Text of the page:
US Army Training Center - Yearbook (Fort Leonard Wood, MO)

 - Class of 2004

Page 1 of 104

 

US Army Training Center - Yearbook (Fort Leonard Wood, MO) online yearbook collection, 2004 Edition, Cover
Cover



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Text from Pages 1 - 104 of the 2004 volume:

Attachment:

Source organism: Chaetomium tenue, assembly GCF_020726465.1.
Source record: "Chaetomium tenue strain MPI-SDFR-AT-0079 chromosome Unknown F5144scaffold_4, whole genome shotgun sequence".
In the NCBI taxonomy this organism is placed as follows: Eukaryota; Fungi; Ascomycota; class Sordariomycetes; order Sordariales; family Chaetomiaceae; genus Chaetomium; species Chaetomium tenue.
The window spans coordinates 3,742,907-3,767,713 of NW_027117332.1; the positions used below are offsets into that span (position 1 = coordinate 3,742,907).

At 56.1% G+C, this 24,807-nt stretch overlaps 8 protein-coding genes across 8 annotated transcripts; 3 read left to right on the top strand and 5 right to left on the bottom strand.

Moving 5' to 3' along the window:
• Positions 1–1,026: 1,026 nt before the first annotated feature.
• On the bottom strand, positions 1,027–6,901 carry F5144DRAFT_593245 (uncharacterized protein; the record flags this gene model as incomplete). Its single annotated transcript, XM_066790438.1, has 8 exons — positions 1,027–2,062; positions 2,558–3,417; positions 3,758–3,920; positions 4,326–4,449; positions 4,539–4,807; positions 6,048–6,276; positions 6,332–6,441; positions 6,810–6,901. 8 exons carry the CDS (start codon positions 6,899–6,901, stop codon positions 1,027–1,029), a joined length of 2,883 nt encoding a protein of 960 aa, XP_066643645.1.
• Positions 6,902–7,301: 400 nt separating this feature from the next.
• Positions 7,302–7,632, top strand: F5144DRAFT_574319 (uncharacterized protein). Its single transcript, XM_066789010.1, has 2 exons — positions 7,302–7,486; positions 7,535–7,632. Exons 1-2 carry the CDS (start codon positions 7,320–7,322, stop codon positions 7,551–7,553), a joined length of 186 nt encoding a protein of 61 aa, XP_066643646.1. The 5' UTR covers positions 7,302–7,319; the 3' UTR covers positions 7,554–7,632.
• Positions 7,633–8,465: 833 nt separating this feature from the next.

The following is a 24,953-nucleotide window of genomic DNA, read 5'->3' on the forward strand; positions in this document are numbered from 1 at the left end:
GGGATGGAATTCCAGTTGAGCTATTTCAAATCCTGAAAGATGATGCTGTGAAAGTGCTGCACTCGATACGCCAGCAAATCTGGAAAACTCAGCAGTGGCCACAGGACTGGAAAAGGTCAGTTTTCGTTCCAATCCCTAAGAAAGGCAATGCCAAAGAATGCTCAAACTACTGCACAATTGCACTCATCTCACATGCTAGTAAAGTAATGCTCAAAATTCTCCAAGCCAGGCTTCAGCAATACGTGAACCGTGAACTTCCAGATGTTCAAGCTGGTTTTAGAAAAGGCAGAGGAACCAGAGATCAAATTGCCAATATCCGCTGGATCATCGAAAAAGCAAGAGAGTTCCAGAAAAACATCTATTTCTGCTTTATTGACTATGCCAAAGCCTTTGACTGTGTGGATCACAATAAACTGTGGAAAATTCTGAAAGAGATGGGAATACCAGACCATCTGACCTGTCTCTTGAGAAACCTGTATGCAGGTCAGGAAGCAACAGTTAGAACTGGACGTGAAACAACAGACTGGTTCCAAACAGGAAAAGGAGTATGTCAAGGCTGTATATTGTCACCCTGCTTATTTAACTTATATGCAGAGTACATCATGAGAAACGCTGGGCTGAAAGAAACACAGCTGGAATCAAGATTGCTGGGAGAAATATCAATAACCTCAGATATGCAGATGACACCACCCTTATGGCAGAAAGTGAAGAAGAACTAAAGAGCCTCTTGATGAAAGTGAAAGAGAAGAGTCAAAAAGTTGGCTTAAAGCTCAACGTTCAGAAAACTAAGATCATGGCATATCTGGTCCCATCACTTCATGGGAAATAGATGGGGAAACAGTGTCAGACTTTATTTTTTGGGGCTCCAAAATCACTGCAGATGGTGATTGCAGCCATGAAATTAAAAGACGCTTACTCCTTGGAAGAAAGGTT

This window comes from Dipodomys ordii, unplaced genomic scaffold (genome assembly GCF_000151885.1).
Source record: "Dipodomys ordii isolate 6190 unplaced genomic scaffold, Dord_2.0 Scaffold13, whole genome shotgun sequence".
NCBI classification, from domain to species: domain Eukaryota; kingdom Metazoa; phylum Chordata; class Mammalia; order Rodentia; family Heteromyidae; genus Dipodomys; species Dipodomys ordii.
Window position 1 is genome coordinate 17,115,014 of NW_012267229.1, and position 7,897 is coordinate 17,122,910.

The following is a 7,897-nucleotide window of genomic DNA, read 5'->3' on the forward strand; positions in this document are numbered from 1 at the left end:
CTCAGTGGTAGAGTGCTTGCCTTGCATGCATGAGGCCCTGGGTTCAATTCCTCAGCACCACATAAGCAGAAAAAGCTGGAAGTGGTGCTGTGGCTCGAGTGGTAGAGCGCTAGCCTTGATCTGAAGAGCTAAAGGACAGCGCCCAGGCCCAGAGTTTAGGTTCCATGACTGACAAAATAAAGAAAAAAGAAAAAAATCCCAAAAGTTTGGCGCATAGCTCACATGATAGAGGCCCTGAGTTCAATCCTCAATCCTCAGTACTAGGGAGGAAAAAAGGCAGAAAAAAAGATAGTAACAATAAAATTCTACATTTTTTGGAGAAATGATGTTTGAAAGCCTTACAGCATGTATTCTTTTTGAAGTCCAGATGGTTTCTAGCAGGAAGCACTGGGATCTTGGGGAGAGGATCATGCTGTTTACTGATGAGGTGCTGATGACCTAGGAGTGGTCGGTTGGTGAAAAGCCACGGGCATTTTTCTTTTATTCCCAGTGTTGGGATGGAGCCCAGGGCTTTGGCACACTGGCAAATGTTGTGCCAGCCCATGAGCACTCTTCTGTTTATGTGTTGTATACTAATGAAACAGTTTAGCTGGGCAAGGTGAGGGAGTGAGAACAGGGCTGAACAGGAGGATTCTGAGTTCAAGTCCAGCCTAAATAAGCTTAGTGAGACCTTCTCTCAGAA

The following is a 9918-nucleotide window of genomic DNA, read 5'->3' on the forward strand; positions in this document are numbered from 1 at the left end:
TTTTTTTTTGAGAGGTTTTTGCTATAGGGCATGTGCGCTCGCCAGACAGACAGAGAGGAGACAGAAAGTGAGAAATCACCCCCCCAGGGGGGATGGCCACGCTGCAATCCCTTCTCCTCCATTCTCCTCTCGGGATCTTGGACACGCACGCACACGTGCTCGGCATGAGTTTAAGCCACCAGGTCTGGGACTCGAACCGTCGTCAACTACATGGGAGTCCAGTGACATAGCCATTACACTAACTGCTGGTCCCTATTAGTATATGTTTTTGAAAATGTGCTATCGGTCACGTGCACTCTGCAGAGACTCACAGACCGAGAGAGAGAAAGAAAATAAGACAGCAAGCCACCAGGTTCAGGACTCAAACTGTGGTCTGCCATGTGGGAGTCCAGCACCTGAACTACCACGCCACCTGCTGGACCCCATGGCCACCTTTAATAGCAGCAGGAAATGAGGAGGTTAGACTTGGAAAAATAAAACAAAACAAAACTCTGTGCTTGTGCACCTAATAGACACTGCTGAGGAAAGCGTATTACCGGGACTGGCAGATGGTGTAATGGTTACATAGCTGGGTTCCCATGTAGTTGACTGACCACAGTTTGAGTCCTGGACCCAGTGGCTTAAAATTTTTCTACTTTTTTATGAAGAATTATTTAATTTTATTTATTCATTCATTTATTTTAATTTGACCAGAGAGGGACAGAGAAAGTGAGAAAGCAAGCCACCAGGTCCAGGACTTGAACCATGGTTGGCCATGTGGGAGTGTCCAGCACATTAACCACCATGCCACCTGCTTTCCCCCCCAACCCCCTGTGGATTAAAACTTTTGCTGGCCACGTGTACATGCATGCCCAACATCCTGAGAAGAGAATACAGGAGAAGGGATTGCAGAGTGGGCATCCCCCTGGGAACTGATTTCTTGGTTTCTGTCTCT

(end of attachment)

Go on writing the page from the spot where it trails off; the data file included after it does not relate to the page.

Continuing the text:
W t d; .52, my $ '- NH k .. 3d s $$J33E$ Qr; g QXE azgi . $4513 6 $5: OLA: g: VLKE we, 0; did Ev fit" g $W: hS fox, x423: :$ wC?3 $$$th S SEC? g! 004003 W s 5m 3w $5 . Q34 6.1 722 WP! j40fiw7, we W Mkw$wM, w . . . I cum WK you 'Uvoij MM M M ; x W W 3? t mZk PAW aka? ??KN Mk3 W kaw BMW . UNITED STATES ARMY mm Fort Leonard Wood, Missouri The Story of FORT LEONARD WOOD FORT LEONARD WOOD covers 71,000 acres of the Mark Twain National Forest in the Missouri Ozarks, southwest of St. Louis. Activated in 1940, the Fort was named in honor of Major General Leonard Wood who won the Medal of Honor for action in the campaign against the Apache Indian Chieftain, Geronimo. Only a handful of officials were on hand December 1940 to witness the ground breaking ceremonies. On that day, an unknown soldier of a huge construction army turned the first shovelful of dirt for the construction of the nations largest engineer training center, a post that has trained thousands of fighting men and women. From the early part of 1941 until the post closed in 1946, Fort Leonard Wood trained some 300,000 fighting men. Such famous divisions as the 6th, 8th, 75th, 97th, and the 70th trained here during World War II. During the years the fort lay dormant, only a handful of groundkeepers were on the premises. The business of activating an Army post started all over again for Fort Leonard Wood in 1950, shortly after the American troops began fighting in Korea. This time, Fort Leonard Wood supported the 6th Armored Division engaged in replacement training rather than a procession of divisions being trained for combat. On 16 March 1956 the 6th Armored Division was inactivated and replaced with the United States Army Training Center, Engineer. The Secretary of the Army signed the order 21 March 1956 making Fort Leonard Wood a permanent installation. In February, 1985, the Secretary of the Army announced plans to move the US. Army Engineer Center from Fort Belvoir, Virginia to Fort Leonard Wood. The Colors of the US. Army Engineer School and regiment were transferred to Fort Leonard WoodJune1,1988, MAJOR GENERAL LEONARD WOOD As of 1 October 1999 Fort Leonard Wood also became home of Military Police and Chemical Training. Fort Leonard Wood now conducts "One Station Unit Training" for Engineers, Military Police, and Chemical Corps as well as "Basic Training" in 3rd Training Brigade. In addition to "Initial Entry Training" there are various other "Advanced Individual Training" and specialty classes given here at Fort Leonard Wood for military and some civilian careers. .Ef' II III 7in ANTWERP 43 MAJOR GENERAL ROBERT L. VAN ANTWERP Commanding General U.S. Army Maneuver Support Center and Fort Leonard Wood and Commandant, U.S. Army Engineer School As Commanding General of the U.S. Army Maneuver Support Center and Fort Leonard Wood, and Commandant of the U.S. Army Engineer School, MG Van Antwerp is responsible for providing the Army with trained, combat-ready soldiers and leaders of all ranks. He also directs the development and integration of Engineer conceptsi doctrine, training, force structure, and material requirements to support the force. In addition, he oversees the training of airmen, sailors and Marines attending courses for civil and construction engineering; law enforcement; chemical, biological and radiological defense; motor transport operators; and over 400 International Military Students who train at Fort Leonard Wood annually. MG Van Antwerp is an engineer officer who has served in a variety of command and staff assignments. His commands include: South Atlantic Division, U.S. Army Corps of engineers, Los Angeles District during the Northridge Earthquake of 1994; and the 326th Engineer Battalion, 101st Airborne Division tAir Assaulti during DESERT SHIELDiSTORM. Prior to his assignment as Commanding General, Fort Leonard Wood, MG Van Antwerp was the Assistant Chief of Staff for Installation Management. He has served as Executive Assistant to the Vice Chairman, Joint Chiefs of Staff; Chief of Staff, U.S. Army Corps of Engineers; Chief of Military construction, Fort Shafter, Hawaii; Executive to the Chief of Engineers; and Associate Professor of Mechanical Engineering at West Point. He is a 1972 graduate of the U.S. Military Academy and holds a Master of Science in mechanical engineering from the University of Michigan and a Master of Business Administration from Long Island University, New York. He has completed Ranger, Airborne, and Air Assault training, the Engineer Officer Basic and Advanced courses, Command and General Staff College and the Army War College. He is a Registered Professional Engineer in Virginia. His awards include the Defense Superior Service Medal, the Legion of Merit, Bronze Star Medal, and the Meritorious Service Medal. Van and his wife, Paula have three sons: Jeff, Luke, and Rob; and two daughters: Julia and Kathryn. He is the National President of the Officers' Christian Fellowship. DEPARTMENT OF THE ARMY U.S. ARMY MANEUVER SUPPORT CENTER AND FORT LEONARD WOOD 320 ENGINEER LOOP STE 316 FORT LEONARD WOOD, MO 65473-8929 REPLY TO ATTENTION OF MEMORANDUM FOR Fort Leonard Wood Initial Entry Training Graduates ATZT-GG Subject: Congratulations 1. Congratulations! You have successfully completed the Initial Entry Training Program required to graduate to the ranks of the best trained, best equipped, h and best informed soldier in the history of our Army. 2.. In accomplishing the transformation from civilian to soldier, you have attained y the primary goals outlined to you in your first day of training. You have become a disciplined, motivated soldier - qualified with the basic weapon, physically conditioned, morally prepared, and drilled in the fundamentals of soldiering. t 3. As you move on to your next phase of training or an assignment with active Army or reserve component unit, be aware that the officers, drill sergeants and noncommissioned officers of your cadre are proud of you. You have proven yourself amidst the trials and pressures of Initial Entry Training. You have developed your mind and body; you have demonstrated that you have all the determination and ability necessary to succeed as a soldier and to Be All You Can Be. 4. To each of you, I extend my sincere congratulations and best wishes for your continued success. IQKJCIA ILL: Van Antwerp Major General, U.S. A y Commanding Officer F, SOLDIERS MEMORIAL CHAPEL IKE SKELTON HOUSE Named in honor of Missouri congressman Ike Skelton, senior ranking member of Armed forces committee. VIP guest headquarters. GENERAL LEONARD WOOD ARMY COMMUNITY HOSPITAL MUSEUM COMPLEX The museums are a complex of three museums representing the contributions of the Military Police, Chemical Warfare and Engineering Divisions t0 the Armed Forces throughout history. There are both static and interactive displays. Adjacent to the museum complex is the Fort Leonard Wood Museum featuring WWII barracks and armament. MAIN POST EXCHANGE CREDIT UNION DAUGHERTY BOWLING ALLEY COMMISSARY DENTAL C I N I L C DAVIDSON FITNESS CENTER .1, IST ENGINEER BRIGADE - GYM 3RD CHEMICAL BRIGADE GYM JOINT SERVICES PARK Joint Services Park represents all the Armed Services that have trained at Ft. Leonard Wood. m2 SOLDIER SERVICE CENTER BLD 470. Soldiers center administrative offices processing point for records registrations. DAVIS RECREATION CENTER TROOP MEDICAL CLINIC THEATER BAKER THEATER BARRACKS 13 THIRD CHEMICAL BRIGADE HEADQUARTERS : -- FIRST W ENGINEER BRIGADE HEADQUARTERS THIRD TRAINING BRIGADE HEADQUARTERS 14 14TH MP BRIGADE HEADQUARTERS WAYNESVILLE REGIONAL AIRPORT FORNEY FIELD WATER TOWER A welcomed sight for soldiers with tired feet as they march back from the range. WHAT ARE DRILL SERGEANTS? They are the cautioning voice, the helpful hand, the watchful eye that guides the new soldier through the strenuous Army Training. They have gained their knowledge through practical experience. It is their job to teach, coach, and mentor the young people who are training to become soldiers. They are seasoned graduates of the Drill Sergeants School - A course which reviews all the "Basics" of Initial Entry Training in a curriculum much more strenuous than Initial Entry Training. They wear the Distinctive Mark of a Graduate of that school - the World War I type campaign hat or the Australian Bush hat. To the Drill Sergeants at Fort Leonard Wood and the proud soldiers they have produced, this book is dedicated. The Crest is the symbol of the Army Training Center. Before 1958 it was a regimental crest with a maroon background. In 1958 it was adopted as the training center's crest and the background was changed to green. It was designed by the Heraldic Division of the Quartermaster General's Office. The 13 stars represent the Thirteen Original Colonies. The snake is a symbol of preparedness and is grasping the scroll on one end with his mouth and on the other end with his tail. On the scroll is printed the motto "This We'll Defend," one of the many mottos used in colonial days such as 1Don't Tread On Me," llLiberty" and many others which were carried on flags and banners. The armored breast plate is a symbol of strength and the green background is a vestment worn under the armored breast plate. It is called a Jupon which represents the new Army. The torch is a symbol of liberty that shines over all. 16 DRILL SERGEANT CREED I am a Drill Sergeant. I will assist each individual in their efforts to become a highly motivated, well disciplined, physically and mentally fit soldier, capable of defeating any enemy on today's modern battlefield. I will instill pride in all, I train Pride in self, in the Army, and in country I will insist that each soldier meets and maintains the Army's standards of military bearing and courtesy, consistent with the highest traditions of the US. Army. I will lead by example, never requiring a soldier to attempt any task I would not do myself. But First, Last and always, I am an American Soldier, sworn to defend the constitution of the United States against all enemies, both foreign and domestic. I am a Drill Sergeant. GRANT HALL 43RD AG Bn Receptiom PROCESSING FOR BASIC HAIR CUTS The Change from civilian to soldier has to be a swift one, for they will receive intensive training in the fundamentals of combat soldiering that may have to be applied in the defense of our country and their own lives. BOOTS 8L CLOTHING TROOP STORE 19 20 PERSONAL AFFAIRS DENTAL EXAM EYE EXAM, PHO , SHOTS P.T. ASSE ENT in -W Initial Entry Training begins with the cracking of a Drill Sergeant's voice "Fall In," as you disembark the troop transports which have brought you to a new home. A quick formation and you answer to your name "Here Drill Sergeant" to let yourself know it is really you who is there. iiOFF TO T RAININGii DRILL CEREMONY PHYSICAL TRAINING A soldier's training day is not complete without daily physical training. On or off the RT. field a soldier's physical fitness is being honed to a razors edge. On the RT. Field between 0500 to 0600 hours you can hear the familiar sounds of repetitions being counted and the echos of soldiers sounding off with - "More P.T. Drill Sergeant, More P.T." FIRST AID Soldiers must be versatile and seIf-reliant. In the clamor of battle, and a distance from complete medical facilities, a life can depend upon the knowledge of first aid. NUCLEAR BIOLOGICAL 8L CHEMICAL WARFARE How is the NBC attack recognized? How to protect oneself... What first aid measure can be taken? The soldier learns the questions and the answers. Practical training in the use of the protective mask is an essential part of NBC training. The constant drills pay off when the word "GAS" is heard. 26 MAP READING Map reading - Teaches the soldier basic principles of map reading. Included are grid coordinates, distance, terrain recognition and general knowledge needed for successful navigation. COMMUNICATIONS Communications - The soldier learns proper use of radioshelephones currently in use. They also learn proper transmission procedures, as well as maintenance of the equipment. UNARMED COMBAT Unarmed combat training promotes fighting spirit and ruthless efficiency. Unarmed combat training programs are the solid foundations for self confidence on the battlefield. DINING FACILITY mHovw PUGIL TRAINING Pugil training prepares soldiers to use the rifle- bayonet and increase confidence and aggressiveness. Pugil training allows the soldier to test histher skills against an opponent that can think, move, evade, and fight back, under the supervision of a trained instructor. INSPECTIONS Inspections are designed to promote attention to detail and to insure that soldiers and equipment are always ready for combat. BASIC RIFLE MARKSMANSHIP tBRMt The development of the soldiers' skills in the use of the Army's individual weapon depends entirely on the soldiers ability to apply the basic marksmanship skills and principles taught and reinforced by the Drill Sergeant. MSWMUI FRAGMENTATION coma mxmas on mm vtuow nuns AND mum; .MEJKE M48 COLORED SMOKE nrau mm aucx coma umms oo wum mu m wu WMTE top my s M noun or m: snou- SHAFE YIN CM SIZE Cm"! USE 1'0 SCREEN AND 5104M. 96th COLON MARKINI same HAND slls BALL USE YO KILL 0R 015mm PSISONNEL SNEPE hN CAN 4', MOVE M67 ms SECONDARY SAFEVV USE vo scaEEN AND WIN wmrz 5mm: " Q, ANtmafm-a Incanomm M3 P S O ABC-MZSAI. CS RIOT CONTROL ' d W M KE . M0 s: COLOR MARKINGS RID WIYN ULALV CLMOR MAVKINGS LIGN' cunn WHH YELLOW COLOR MARKINGS $szkmo u l PRINIINC. BAND AND RFD WINYMG SNAPK WIND SRE BALL SNAPL Tm CAN SIZE ansvsn sun meAvPLE us: '0 DESWO' comma" USE m SIGNAL on scum Vinsonuu w-m wk": moswoaus SMOKE us; '0 Cowmm nlovs on 10 uSAltE wxmom cwsmc seams Hum" HAND GRENADES HAND GRENADE Soldiers learn to identify the different types of grenades and how to handle them safely. In addition, each soldier is responsible for the deployment of two live grenades in order to complete this portion of training. U.S. WEAPONS Here the soldier must become familiar with the Army's Advanced weapons. Ranging from the M-249 S.A.W., light machine gun, to the AT-4, antipersonnel mine, tClaymoret and M-203 grenade launcher. TA 97 CONFIDENCE COURSE The Confidence course is a series of obstacles soldiers negotiate with their company. This course gives soldiers confidence in their mental and physical abilities while cultivating their spirit of daring. The obstacles vary from easy to difficult testing their balance, physical strength and mental endurance. in addition, the course offers them perspective on how Basic Training has helped prepare them for live combat situations. "Warrior Ethoes" 42 TA 98 PHYSICAL ENDURANCE COURSE The physical endurance course helps to develop the highest degree of individual physical fitness, to include strength, muscular and cardiorespiratory endurance, coordination, and basic physical strength. 45 LEADERSHIP REACTION COURSE The LRC has seventeen obstacles. It is used to build individual leadership skills and unit cohesion. The course operation is designed so that each individual will lead one time and serve as a team member or an observer the remainder of the time. The leaders will be evaluated on how well they do or what they have learned about the task through observation. Each task must be completed within a specific time frame, utilizing only the equipment provided, such as planks of wood and pieces of rope. One false move or judgement error will result in a member falling into the pit of water or touching the red painted areas and being declared "DEAD" by the Drill Sergeant. WARRIOR TOWER Testing the Army value of HPersonal" Courage. Facing Fear, Danger, 0r Adversity. TEAMWORK DEVELOPMENT COURSE 48 FOOT MARCH It is impossible to impart the physical and mental strain experienced during a foot march. It is something you did not want to start, are glad when it's over and would write home about but wouldntt like to do again. The hard part begins after it is over. Sore legs and blisters are but a few of the legacies left behind by the dreaded foot march. You must experience it to truly understand the feeling. They test their training by experience, and learn a final lesson; to respect and Cherish the most valued pieces of equipment - the feet. FIELD CHOW It becomes apparent about this time that the conveniences of the dining facility are not always available to the Army training to fight. If the soldier trains to fight and work in the field, so must he learn to eat in the field. With practice and experience it becomes second nature. FTX Previous instruction is culminated by a field training exercise. Here they live in tents, eat food prepared in the field and practice the skills of the Soldier in the forw rd battle zone. INDIVIDUAL TACTICAL TRAINING Training is conducted to teach the soldier how to survive in a combat condition. They are taught how to negotiate all kinds of terrain and how to move when under fire. The soldier is instructed on battlefield survival by means of many hours of actual field training under simulated combat condl ions. NIGHT DEFENSE 8L OFFENSE DETAILS In addition, part of being a soldier is "Details." Mowing, raking, yard care, area beautification and caring for the installation. -"" - 4'5 $9$3 27221.2; ,;. I PHASE II ISSUE MP TRAINING Anlivirfrw . a 51555 M. haurer-b w 4:52; a xhwmww. , .u 'lltduwi A VPJuhu, 1.5.31 mm mm GA mm 58 ENGINEER TRAINING 59 CHEMICAL TRAINING CHEMICAL TRAINING GRADUATION Graduation day has finally come. The Day everyone has waited for. Some of the soldiers that began training, never finished. Some could not meet the standards, some were discharged for medical reasons and others were recycled for training. But those that did complete the training are standing tall. For many it is their first real achievement in life. For others, it is one more successful accomplishment. Parents, husbands, wives and relatives are there to help celebrate this important day. Now you are a soldier - ready to go on and learn your new military skill. Ready, trained and confident in being able to do those skills a "professional" is required to do. FORT LEONARD WOOD MISSOURI MAJ GEN Robert L. VanAntwerp CSM William D. McDaniel Jr. Post Commander Post Command Sergeant Major MILITARY ENGINEER REGIMEN T BRIG GEN William McCoy CSM Clint J . Pearson Regimental Commander Regimental Command Sergeant Major FIRST ENGINEER BRIGADE +1 COL Paul Kelly CSM Gerald Jones Brigade Commander Brigade Command Sergeant Major 35TH ENGINEER BATTALION LTC Reinhard Koenig CSM Larry D. Jackson Battalion Commander Battalion Command Sergeant Major COMPANY C Commenced Training August 13, 2004 - Completed Training November 19, 2004 CPT Michael Swienton 1LT Bradley Comrie 18G Ronald R. Doxtader Company Commander Executive Officer First Sergeant SSG Craig Townsend SFC Rogelio Martinez SFC Daniel Chavez SFC Thomas Garcia Operations Sergeant Senior Drill Sergeant Drill Sergeant Drill Sergeant SFC Michael Jeanetta SFC Monique Washington SSG Jerimiah Gan SSG Ryan Main Drill Sergeant Drill Sergeant Drill Sergeant Drill Sergeant .. ? SSG Jason Powell SSG Maurice Smith SSG Sonja Smith SSG Terry Tennard Drill Sergeant Drill Sergeant Drill Sergeant Drill Sergeant SSG Jesse West SGT Donald McLean SPC Clarisa Chavis Drill Sergeant Supply Clerk Armorer Robin K Adair David E Aiken David G Allen James L Allred Kristopher C Amsler Jimmy R Avant Brandon C Baldridge Aaron A Ballard Michael W Ballard Ryan D Bambling Tyler W Barney Brody L Bartlett Lowell E Basham Clayton K Bauer David R Bauman Phillip H Bautista Gregory S Belcher James W Bell Christopher V Benson Christopher W Berentson Kevin J Bloom Ambrose T Bob Kenneth R Botzenmayer Brian M Bower Edward C Boyer Kenneth A Boykin Andrew D Brazell Ludwig Brenke Mark A Call Daniel T Carlton Kieran A Carroll Johnathon R Carter Daysen A Chang Samuel D Chaput Justin L Christy Tyler G Clark Derek R Conway William M Cornell Paul M Courtois Robert L Cramer Garret L Cree Zachary A Cummings Jeremy L Dameworth Robert E Damron Andrew B Davis Michael J Dore Paul W Douglas Ronald R Durfey Abraham Eini Brandon A Elliott Matthew T Engel Christian W Eshelman Eric T Fechtner Hector Franco Robert E Freeman Louis Friestad Rusty K Gargis Nicholas A Garmon William N Geary Gibson David W Benjamin J Gibson Joshua F Gilbert Barney G Gilley Bennie E Glosson Christopher W Gorman Jack D Gray Boey J Gunawan David L Hall Leighton W Hall Nicholas C Hall William J Hall Curtis A Harris Daniel T Harris Jason C Hartman Joseph M Hasenstab Jaren L Hawkins Kirk L Herman David P Hernandez Wagner B Hesse Douglas M Hicks Bryon L Hill Jeremy M Hill Russell D Hobgood Jarrod D Holmes Ryan J Horst Earl B Huie Joshua M Hultman Corey R Hunter Timothy R Hutchinson Anthony R Ireland Michael K Jackson Matthew P Jacovino Evan M Janes Douglas E Johnson Matthew A Johnson Thomas M Johnson Kyle E Johnstone Israel T Jones Levardis L Kahoonei Matthew C Kameffel Matthew A Kauffman Jason B Keister Richard J Klofstad Brian G Krasko Michael A Kuhta Christopher D Latter Jeffrey R LeBlanc Rory H Leslie Richard G Lester Nathan S Lively Gary A Lopez Nicholas F Macallister Ryan D Magee George C Martinez Isaac MartinezGonzalez Evan L McCallister Stephen L McCarthy Anthony W McCluney Jason A McKeever Justin M McKinley Joseph A McLemore McPherson Seth S Brady A Melear John C Mesplay Andrew M Mican Alejandro B Monroy James E Montgomery Joshua D Moore Robert T Moore Matthew J Morales Corey C Morgan Matthew J Moss Jonathon P Neaves William L Newcom Sonny J Olsen Michael J Orick John B Ortiz Jothaul Oswald Charles J Overberger Stephen D Padilla Richard T Page Kirk M Palmer Joshua D Parker Anthony D Paulson Dustin W Peay Raul E Poliogonzalez Alexander A Polka Trevor S Popath Jason W Popp Adam N Preston Trimell D Price Kevin R Quail Donald E Ramey Tyler P Randall Marcus M Reese Brandon W Reid Benjamin J Rentsch Cody A Rich Joseph J Richardson Lloyd 0 Richardson Luke D Ridens Sean A Rivera Valentine M Roberts Anthony H Robinson Josiah S Robinson Johnathon D Rohr Adam J Ross Stewart L Russell Jonathan A Ryan Daniel E Salee Brandon K Salisbury CoreyJ Schunk Damien L Scottsimons Kevin E Sentieri Brad S Sheets Ryan N Shockley Steven R Shook Eric C Signor Taylor R Simmons Zachary L Simpson Brandon L Slone David R Sorenson Adam R Spring John G Starkey Anthony D Stingley Daniel R Stone Kyle A Strong Christopher M Sutton Dustin J Swan J ustin M Teague David L Thompson Daniel L Torska Robert T VanAntwerp Donald H Vance Justin M Vanommeren Matthew W Vaughn Adam P Vedder Bryan L Venable Joshua A Wade Taurean G Watkins Joshua R Wells Kaleb C Wells Jordan T Wendell Lucas M Wessel Daniel F Williams Willie D Williams Christopher D Winterton Chad M Wise Troy D Wiser Kyle C Wood Mark P Wood Adam J Wright Brian A Wright Daniel J Wright Zackary D Yanish Maxwell A Yardley Scott G Yeaton wuxvmmazszz. w 5.6.9.3.: uawdzami r, o."M' l , nu 3r ARMY VALUES LOYALTY: Bear true faith and allegiance to the U.S. Constitution, the Army, your unit and other soldiers. DUTY: Fulfill your obligations. RESPECT: Treat people as they should be treated. SELFLESS-SERVICE: Put the welfare of the nation, the Army and your subordinates before your own. 4 HONOR: Live up to all the Army values. INTEGRITY: Do what's right, legally and morally. PERSONAL council: Face fear, danger or adversity lphysical or mOraD. ' SOLDIERiS CODE 1. I am an American soldier - a protector of the greatest nation on earth - sworn to uphold the Constitution of the United States. . I will treat others with dignity and respect and expect others to do the same. 3. I will honor my Country, the Army, my unit and my fellow soldiers by living the Army values. . No matter what situation I am in, I will never do anything for pleasure, profit or personal safety which will disgrace my uniform, my unit, or my Country. . Lastly, i am proud'iof my Country and its flag, I want to look-fback Land Say I am proud to have served my Countryas a Soldier.